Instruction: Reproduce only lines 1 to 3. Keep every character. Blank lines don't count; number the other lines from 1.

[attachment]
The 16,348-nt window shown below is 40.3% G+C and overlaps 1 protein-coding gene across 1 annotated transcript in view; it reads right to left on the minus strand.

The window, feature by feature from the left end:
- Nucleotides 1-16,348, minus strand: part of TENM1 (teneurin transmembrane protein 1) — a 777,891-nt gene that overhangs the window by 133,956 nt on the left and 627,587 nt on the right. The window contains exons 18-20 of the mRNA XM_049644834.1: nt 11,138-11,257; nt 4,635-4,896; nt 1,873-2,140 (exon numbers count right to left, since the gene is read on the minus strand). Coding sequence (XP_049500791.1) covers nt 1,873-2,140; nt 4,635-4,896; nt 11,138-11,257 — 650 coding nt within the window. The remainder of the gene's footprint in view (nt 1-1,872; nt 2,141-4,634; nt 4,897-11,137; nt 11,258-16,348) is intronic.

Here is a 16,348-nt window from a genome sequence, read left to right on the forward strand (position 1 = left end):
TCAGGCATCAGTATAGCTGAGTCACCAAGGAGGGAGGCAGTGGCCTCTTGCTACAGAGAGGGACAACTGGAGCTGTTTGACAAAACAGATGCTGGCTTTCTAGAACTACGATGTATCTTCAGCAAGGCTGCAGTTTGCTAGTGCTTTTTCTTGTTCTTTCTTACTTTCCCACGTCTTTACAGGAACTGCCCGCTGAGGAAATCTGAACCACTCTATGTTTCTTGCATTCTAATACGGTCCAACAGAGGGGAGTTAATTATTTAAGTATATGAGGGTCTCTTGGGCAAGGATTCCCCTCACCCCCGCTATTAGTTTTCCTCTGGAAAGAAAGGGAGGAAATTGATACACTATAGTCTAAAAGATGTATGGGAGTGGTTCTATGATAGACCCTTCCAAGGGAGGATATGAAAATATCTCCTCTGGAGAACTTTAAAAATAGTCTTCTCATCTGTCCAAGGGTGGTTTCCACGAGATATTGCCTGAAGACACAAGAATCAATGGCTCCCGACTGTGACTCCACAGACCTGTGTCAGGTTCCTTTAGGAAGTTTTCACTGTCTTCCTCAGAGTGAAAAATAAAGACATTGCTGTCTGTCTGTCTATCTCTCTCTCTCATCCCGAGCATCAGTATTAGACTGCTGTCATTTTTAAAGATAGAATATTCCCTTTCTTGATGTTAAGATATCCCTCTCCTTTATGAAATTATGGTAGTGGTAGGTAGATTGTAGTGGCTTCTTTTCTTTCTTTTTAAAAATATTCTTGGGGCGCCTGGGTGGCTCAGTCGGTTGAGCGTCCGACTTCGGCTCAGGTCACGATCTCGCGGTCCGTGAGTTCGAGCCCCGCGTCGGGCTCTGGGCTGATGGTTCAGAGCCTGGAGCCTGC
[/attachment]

The 16,348-nt window shown below is 40.3% G+C and overlaps 1 protein-coding gene across 1 annotated transcript in view; it reads right to left on the minus strand.

The window, feature by feature from the left end:
- Nucleotides 1-16,348, minus strand: part of TENM1 (teneurin transmembrane protein 1) — a 777,891-nt gene that overhangs the window by 133,956 nt on the left and 627,587 nt on the right. The window contains exons 18-20 of the mRNA XM_049644834.1: nt 11,138-11,257; nt 4,635-4,896; nt 1,873-2,140 (exon numbers count right to left, since the gene is read on the minus strand). Coding sequence (XP_049500791.1) covers nt 1,873-2,140; nt 4,635-4,896; nt 11,138-11,257 — 650 coding nt within the window. The remainder of the gene's footprint in view (nt 1-1,872; nt 2,141-4,634; nt 4,897-11,137; nt 11,258-16,348) is intronic.